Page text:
5. To ensure reproducible soncation these points should be followed:
- It is necessary to tune the sonicator every time after you change the
probe. Follow the manufacturer’s manual for the tuning procedure.
- Sonication produces intense and localized heat in your solution. If
you are concerned about the heating, the correct way to reduce heating
is to shorten the sonication time and to increase the intermission between
bursts. Keeping the tube on ice or performing the sonication in the cold
room is helpful, but is not the most effective way of heat control.
- If the probe is too close to the liquid surface, it produces a foam
and reduces the efficiency of sonication. Make sure the probe is well
submerged in the solution, about 5mm above the bottom of the tube. Do
not, however, touch the bottom or the wall of the tube with the probe.
- Sonicator probe that has been used repeatedly develops pits on its end.
The sonication efficiency gradually decreases as time goes on. Therefore,
the sonication time reecommended here can only be used as guideline. Always
monitor the outcome of sonication using a phase contrast microscope. You
may need to adjust the sonication time to maintain the efficiency especially
if the probe is getting old. Change the probe when the efficiency is noticeably
(3) Analysis of the isolated nucleoli
- To immunolabel the purified nucleoli, spot about 5 µl of the nucleolar
suspension on to a polylysine-coated slide (BDH Cat no: 406/0178/00),
and air dry the spot. Rehydrate the slide in PBS for 5 min before carrying
out a standard immunostaining procedure.
- To separate nucleolar proteins on a gel, either resuspend directly in
Laemmli SDS sample buffer or in your preferred buffer. The high concentration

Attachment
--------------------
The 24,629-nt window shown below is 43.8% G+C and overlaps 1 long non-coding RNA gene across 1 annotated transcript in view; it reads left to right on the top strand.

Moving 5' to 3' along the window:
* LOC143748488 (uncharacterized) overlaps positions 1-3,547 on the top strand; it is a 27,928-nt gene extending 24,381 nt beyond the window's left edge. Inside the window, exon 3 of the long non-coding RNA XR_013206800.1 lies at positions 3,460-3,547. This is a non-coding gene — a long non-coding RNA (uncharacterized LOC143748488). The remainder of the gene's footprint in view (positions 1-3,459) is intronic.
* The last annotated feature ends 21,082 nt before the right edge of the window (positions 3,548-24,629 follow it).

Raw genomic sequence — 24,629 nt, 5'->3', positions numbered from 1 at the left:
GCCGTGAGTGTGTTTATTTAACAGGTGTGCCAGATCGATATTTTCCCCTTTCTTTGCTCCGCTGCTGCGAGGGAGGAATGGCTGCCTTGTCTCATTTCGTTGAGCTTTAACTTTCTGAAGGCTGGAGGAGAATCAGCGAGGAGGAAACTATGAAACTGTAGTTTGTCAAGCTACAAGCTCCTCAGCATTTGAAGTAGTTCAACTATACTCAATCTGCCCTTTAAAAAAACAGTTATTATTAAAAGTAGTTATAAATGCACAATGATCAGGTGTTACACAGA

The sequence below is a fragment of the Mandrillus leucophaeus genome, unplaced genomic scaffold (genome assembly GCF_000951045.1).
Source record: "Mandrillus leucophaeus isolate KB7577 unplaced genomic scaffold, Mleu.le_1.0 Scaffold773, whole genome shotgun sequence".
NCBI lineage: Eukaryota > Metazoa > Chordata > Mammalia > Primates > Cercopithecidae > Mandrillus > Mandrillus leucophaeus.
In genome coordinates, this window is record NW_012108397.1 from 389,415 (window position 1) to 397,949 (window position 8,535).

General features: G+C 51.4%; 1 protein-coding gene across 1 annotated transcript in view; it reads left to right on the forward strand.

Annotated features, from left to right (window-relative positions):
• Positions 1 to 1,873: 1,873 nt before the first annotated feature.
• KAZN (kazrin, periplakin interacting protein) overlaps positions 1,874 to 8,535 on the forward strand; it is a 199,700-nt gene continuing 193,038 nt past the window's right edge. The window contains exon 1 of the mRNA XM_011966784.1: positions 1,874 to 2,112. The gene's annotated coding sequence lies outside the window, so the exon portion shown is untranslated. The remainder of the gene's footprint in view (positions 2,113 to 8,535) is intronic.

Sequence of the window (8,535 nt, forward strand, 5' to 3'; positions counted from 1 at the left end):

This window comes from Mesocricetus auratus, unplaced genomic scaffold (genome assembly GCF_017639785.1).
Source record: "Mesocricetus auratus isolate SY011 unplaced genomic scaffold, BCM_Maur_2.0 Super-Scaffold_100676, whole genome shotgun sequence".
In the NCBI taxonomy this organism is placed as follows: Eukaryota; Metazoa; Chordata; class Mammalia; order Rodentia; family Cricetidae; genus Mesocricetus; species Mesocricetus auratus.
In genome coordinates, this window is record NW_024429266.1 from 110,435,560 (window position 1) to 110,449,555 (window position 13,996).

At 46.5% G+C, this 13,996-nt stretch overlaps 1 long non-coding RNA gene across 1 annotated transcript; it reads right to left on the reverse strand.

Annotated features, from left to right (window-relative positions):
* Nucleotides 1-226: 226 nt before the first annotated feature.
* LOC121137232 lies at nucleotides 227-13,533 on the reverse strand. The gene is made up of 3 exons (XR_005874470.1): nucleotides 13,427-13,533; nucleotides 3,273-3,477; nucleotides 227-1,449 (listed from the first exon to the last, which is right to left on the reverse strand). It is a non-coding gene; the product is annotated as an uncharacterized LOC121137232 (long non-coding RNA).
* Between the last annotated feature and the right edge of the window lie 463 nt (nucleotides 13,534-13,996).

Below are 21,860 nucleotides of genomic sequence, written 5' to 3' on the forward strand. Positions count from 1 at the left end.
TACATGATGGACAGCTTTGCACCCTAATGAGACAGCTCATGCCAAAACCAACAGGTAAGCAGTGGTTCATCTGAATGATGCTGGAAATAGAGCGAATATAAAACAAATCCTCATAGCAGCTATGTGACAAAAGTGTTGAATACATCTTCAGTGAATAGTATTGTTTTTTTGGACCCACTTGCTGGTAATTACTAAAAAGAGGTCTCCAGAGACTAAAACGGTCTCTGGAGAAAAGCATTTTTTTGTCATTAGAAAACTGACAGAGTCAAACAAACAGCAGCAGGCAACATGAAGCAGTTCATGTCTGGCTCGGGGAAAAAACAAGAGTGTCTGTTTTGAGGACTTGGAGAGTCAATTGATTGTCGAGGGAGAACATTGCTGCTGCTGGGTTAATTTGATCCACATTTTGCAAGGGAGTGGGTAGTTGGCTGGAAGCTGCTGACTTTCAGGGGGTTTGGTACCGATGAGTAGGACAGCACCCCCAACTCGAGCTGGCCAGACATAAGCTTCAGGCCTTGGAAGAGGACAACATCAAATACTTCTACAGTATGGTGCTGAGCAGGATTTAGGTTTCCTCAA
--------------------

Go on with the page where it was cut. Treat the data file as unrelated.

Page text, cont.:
of nucleic acid in the isolated nucleoli makes the lysed sample very viscous.
The sample can be clarified by passing through a QIAshredder spin column
(Qiagen Cat no: 79654). Nucleoli can also be extracted with RIPA buffer
(150 mM NaCl,1% NP40, 0.5% deoxycholate, 0.1% SDS, 50 mM Tris pH 8.0,
COMPLETE protease inhibitor cocktail). Immunoprecipitations can be performed
from nucleolar lysates prepared in RIPA buffer.
(4) Adapting nucleolar isolation protocol to use with
other cell types
The above protocol can readily be adapted to other cell types. Apart from
HeLa cells, we have used this protocol, with minor modifications, to isolated
nucleoli from MCF-7 (human breast epithelium), WI-38 (human fibroblast),
IMR-32 (human neuroblastoma), HL60 (human promyelocytic leukemia) and
plant Arabidopsis thalina cells. When adapting the protocol to a different
cell type, make sure you control each step by carefully checking the products
after each step under a phase contrast microscope. For example, different
cell types may require a different homogenization (step 4) and/or sonication
strength (step 7). The concentration of MgCl2 also appears crucial to
the purity of the isolated nucleoli. If the isolated nucleoli are not
pure enough, try lowering the concentration of MgCl2 in the S2 and S3
solutions. If the yield is poor, or if the nucleoli look fragmented, use
(5) Preparing highly purified nuclei (i.e. stop before you get
We use a shortened version of the nucleolar purification protocol to prepare
highly purified nuclei. These can be solubilized in RIPA buffer and sonicated
to release > 75% of nuclear proteins. In short, trypsinize, pellet
and wash cells, and incubate in Buffer A. Dounce 10x and spin to pellet
nuclei (note, up to this step it's the same as the nucleolar protocol).
Pipette off the cytoplasm. Resuspend nuclear pellet in 3 ml of S1 and
layer over 3 ml of S3. Centrifuge at 3000g (3500 rpm, Beckman GS-6 centrifuge,
GH-3.8 rotor) for 15 min at 4°C. Remove supernatant and keep nuclear
pellet. One way to release nuclear proteins is to then resuspend this
pellet in 3 ml RIPA buffer and sonicate 6 x 10 sec bursts on ice, with
10 sec rest on ice in between. Centrifuge again at 3000g for 10 min to
pellet any residual solids, and pipette off the supernatant, which is
your nuclear lysate.